Any type of change requires extra effort within the school. Advance planning is important to make it easier for everyone involved to feel comfortable and support the farm to school initiative. It is not possible to over-communicate!
By educating and involving others, you can create excitement about the farm to school foods being offered in the cafeteria. Teachers are needed to ensure that students are provided the opportunity to learn more about the food they are eating, where it comes from and how to improve their choices. You may need to help teachers find educational resources that would be useful. In addition, foodservice staff may need more information or skills to be successful. Perhaps training on knife skills or more information about the products they are receiving would be helpful.
Plan with Your StaffWe encourage you to involve cooks and other foodservice staff in the planning process. The Willmar School District schedules a two-hour, hands-on meeting in late spring with head cooks and staff to test potential farm to school recipes.
Below are preparations that Annette Derouin, Food Service Director of Willmar Public Schools makes for this meeting:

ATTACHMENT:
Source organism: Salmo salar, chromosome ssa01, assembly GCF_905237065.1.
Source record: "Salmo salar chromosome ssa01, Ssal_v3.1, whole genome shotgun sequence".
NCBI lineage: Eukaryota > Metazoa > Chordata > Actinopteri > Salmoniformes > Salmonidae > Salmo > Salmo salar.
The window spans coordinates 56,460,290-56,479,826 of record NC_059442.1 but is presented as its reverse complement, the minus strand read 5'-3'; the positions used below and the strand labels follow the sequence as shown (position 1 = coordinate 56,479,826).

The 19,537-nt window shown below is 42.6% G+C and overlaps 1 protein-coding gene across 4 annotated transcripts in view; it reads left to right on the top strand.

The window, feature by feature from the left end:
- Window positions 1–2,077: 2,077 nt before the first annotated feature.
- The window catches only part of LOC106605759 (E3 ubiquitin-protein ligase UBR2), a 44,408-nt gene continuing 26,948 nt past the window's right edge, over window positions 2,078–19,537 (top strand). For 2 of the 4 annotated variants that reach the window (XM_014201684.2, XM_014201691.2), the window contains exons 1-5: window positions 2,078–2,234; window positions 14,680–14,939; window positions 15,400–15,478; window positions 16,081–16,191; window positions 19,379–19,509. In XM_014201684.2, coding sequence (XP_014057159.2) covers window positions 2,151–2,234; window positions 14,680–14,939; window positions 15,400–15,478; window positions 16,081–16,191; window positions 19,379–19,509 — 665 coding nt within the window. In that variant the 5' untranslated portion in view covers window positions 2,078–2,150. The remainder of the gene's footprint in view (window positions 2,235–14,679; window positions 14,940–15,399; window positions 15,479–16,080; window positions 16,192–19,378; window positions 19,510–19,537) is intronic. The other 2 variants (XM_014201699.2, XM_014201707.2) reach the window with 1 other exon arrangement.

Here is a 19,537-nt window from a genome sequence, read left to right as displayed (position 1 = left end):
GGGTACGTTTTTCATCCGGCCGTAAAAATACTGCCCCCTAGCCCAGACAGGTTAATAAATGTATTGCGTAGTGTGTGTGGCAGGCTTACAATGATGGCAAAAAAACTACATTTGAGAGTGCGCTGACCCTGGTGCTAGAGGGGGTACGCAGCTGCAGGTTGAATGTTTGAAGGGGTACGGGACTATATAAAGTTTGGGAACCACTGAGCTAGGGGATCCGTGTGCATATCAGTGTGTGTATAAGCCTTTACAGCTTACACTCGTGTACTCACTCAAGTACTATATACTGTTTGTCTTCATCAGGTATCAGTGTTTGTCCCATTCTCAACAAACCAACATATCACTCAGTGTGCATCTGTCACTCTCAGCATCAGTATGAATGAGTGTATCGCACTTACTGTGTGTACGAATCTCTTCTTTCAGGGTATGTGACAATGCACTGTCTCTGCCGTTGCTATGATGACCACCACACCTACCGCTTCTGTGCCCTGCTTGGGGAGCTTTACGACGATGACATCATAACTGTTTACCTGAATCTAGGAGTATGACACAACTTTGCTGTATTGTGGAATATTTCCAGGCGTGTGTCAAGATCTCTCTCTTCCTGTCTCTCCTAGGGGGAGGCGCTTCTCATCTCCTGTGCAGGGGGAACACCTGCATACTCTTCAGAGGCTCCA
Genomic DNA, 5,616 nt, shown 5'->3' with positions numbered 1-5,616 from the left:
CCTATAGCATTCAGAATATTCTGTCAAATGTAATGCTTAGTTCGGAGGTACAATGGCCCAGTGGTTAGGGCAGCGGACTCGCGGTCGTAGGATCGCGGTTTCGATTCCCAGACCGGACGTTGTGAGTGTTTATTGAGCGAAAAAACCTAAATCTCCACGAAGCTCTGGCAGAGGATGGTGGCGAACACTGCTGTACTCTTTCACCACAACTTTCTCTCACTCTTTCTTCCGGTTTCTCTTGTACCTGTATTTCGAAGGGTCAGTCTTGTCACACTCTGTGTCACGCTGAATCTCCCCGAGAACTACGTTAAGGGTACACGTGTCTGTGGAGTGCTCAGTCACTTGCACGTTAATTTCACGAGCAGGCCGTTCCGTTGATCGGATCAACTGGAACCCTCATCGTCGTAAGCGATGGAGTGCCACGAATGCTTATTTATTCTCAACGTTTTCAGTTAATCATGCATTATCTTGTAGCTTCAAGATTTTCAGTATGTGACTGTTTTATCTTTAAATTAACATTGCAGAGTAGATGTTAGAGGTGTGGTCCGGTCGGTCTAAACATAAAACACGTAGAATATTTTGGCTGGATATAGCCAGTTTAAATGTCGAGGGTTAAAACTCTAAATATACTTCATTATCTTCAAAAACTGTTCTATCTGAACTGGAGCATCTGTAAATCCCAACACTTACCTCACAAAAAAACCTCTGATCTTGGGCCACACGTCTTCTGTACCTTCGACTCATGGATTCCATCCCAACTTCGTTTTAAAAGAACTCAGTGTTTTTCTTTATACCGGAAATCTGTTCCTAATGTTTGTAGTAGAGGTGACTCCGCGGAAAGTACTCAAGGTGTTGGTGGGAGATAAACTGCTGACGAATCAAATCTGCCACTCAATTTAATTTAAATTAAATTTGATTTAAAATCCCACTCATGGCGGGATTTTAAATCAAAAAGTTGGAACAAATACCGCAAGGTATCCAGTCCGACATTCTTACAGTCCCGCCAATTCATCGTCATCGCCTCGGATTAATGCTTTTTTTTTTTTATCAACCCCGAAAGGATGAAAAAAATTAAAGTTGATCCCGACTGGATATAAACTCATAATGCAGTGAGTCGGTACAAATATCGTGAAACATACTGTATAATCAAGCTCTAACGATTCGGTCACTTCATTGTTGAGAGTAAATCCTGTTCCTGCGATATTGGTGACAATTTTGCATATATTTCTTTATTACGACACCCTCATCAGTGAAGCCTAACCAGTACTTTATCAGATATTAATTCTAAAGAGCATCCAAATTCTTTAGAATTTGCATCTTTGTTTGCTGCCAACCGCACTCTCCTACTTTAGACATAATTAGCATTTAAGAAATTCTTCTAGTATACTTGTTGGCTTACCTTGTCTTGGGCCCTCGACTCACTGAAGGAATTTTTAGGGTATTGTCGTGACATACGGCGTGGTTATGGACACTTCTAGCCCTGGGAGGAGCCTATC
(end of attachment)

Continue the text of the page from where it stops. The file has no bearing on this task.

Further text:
- She works with the head cook at the host school to make sure that all necessary ingredients are stocked.
- Copies are made of each farm to school recipe being considered for the next school year; both a small-scale "home" version to be tested and a scaled-up food service version for staff to read.
- Stations are set up in the kitchen on the meeting day; each station includes a recipe and the ingredients and equipment needed to prepare that recipe. Staff members choose the station where they want to work.
- Staff members prepare the recipe at their station and set the results out for sampling. All staff members taste the results of each recipe and evaluate it for ease of preparation, tastiness, and so on.
Train Your StaffIt’s really important to train cooks and cafeteria workers on how to offer new farm to school foods to students. Staff should not communicate their own biases about new foods to students. Staff should be willing to give foods more than one chance to be accepted by students. Multiple exposures to new foods are needed to increase acceptance and intake among students.
At Little Falls Community Schools, foodservice staff felt supported as they were given information and preparation techniques early on just as their farm to school initiative was getting started. After the positive student feedback started rolling in, staff embraced the changes.